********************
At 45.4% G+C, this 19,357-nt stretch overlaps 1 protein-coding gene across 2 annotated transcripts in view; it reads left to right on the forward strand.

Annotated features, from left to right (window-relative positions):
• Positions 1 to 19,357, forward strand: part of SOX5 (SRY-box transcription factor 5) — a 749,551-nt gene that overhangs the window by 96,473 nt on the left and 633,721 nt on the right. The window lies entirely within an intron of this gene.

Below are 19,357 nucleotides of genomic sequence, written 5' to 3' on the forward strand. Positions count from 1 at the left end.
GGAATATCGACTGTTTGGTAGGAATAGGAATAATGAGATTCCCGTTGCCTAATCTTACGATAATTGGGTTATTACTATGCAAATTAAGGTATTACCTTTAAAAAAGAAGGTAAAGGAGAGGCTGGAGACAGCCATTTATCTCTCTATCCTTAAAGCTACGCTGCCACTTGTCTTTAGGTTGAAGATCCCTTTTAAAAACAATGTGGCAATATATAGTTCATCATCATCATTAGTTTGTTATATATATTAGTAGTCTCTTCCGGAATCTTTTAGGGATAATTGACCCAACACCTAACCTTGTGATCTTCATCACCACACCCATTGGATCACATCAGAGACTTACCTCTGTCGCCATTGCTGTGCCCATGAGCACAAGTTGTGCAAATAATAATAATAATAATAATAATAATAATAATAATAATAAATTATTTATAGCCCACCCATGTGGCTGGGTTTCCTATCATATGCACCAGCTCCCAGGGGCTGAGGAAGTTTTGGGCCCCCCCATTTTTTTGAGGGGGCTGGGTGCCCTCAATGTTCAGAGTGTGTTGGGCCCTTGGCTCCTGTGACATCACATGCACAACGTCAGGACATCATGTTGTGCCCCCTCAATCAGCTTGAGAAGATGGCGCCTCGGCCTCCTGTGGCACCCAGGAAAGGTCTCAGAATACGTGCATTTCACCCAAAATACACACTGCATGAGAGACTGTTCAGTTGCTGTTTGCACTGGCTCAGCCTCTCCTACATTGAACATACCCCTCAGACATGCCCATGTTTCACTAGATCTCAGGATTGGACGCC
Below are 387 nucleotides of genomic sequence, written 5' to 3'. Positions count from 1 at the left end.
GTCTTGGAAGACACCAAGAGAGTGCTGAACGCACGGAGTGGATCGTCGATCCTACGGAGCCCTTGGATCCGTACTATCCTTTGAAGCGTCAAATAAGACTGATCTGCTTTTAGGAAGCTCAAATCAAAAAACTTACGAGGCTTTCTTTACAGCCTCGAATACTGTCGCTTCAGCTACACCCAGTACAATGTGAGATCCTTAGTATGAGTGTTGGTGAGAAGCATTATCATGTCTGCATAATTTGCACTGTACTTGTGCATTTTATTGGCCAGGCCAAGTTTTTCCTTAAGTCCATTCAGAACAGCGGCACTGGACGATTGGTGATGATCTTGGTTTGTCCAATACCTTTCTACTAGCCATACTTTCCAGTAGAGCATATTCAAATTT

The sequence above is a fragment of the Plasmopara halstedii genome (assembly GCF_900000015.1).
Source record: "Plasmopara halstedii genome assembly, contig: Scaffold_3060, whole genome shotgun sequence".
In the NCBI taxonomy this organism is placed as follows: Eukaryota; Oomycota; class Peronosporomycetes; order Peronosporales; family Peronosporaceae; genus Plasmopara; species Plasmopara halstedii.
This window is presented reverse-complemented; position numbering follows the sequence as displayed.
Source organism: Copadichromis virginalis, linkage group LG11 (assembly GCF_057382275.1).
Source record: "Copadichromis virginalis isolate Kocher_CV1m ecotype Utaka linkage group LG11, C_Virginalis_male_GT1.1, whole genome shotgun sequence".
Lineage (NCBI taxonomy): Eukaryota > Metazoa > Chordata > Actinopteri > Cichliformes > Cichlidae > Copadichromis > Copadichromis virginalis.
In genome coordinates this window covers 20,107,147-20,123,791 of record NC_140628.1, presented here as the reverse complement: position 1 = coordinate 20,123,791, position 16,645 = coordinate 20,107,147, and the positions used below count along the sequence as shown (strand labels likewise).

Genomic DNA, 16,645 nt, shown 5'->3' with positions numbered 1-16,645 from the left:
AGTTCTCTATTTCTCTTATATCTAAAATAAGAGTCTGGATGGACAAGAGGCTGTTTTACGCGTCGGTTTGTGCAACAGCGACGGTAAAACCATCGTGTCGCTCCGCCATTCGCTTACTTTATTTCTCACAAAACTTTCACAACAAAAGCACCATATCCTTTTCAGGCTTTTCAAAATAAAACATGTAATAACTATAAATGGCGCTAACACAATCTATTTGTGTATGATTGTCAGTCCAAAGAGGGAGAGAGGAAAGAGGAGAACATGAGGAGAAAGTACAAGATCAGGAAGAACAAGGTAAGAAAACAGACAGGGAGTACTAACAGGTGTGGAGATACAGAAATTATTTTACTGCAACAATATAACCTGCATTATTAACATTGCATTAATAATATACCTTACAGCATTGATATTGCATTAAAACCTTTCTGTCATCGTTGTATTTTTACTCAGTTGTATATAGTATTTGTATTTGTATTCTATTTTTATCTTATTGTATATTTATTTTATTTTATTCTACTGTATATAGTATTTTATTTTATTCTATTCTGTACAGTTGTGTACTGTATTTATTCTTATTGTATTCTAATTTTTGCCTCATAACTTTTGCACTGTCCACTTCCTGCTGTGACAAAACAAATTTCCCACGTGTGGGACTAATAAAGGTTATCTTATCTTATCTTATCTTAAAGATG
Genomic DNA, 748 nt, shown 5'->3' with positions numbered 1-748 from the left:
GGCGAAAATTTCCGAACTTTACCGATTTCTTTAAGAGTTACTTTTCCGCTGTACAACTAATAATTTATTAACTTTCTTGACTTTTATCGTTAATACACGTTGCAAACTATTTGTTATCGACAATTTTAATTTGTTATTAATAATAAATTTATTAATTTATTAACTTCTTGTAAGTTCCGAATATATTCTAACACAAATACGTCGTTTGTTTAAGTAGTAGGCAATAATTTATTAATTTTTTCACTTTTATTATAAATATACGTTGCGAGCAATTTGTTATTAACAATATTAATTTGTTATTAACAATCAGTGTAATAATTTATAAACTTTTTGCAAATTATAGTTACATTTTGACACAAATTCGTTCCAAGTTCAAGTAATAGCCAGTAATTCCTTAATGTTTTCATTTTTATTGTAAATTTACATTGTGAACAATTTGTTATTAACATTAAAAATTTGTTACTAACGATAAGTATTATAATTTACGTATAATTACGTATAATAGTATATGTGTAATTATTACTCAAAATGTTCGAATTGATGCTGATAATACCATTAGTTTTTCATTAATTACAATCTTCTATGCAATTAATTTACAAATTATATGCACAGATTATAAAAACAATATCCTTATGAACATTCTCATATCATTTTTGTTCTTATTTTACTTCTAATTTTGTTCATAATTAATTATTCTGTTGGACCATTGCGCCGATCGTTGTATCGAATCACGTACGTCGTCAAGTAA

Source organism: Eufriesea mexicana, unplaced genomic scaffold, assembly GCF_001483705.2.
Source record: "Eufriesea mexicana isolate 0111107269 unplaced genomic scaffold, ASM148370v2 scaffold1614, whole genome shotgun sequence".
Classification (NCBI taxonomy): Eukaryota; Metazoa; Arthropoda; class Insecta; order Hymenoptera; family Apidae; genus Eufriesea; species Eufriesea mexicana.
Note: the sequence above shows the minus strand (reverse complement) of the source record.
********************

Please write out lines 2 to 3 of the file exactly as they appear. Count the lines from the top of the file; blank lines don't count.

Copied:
Annotated features, from left to right (window-relative positions):
• Positions 1 to 19,357, forward strand: part of SOX5 (SRY-box transcription factor 5) — a 749,551-nt gene that overhangs the window by 96,473 nt on the left and 633,721 nt on the right. The window lies entirely within an intron of this gene.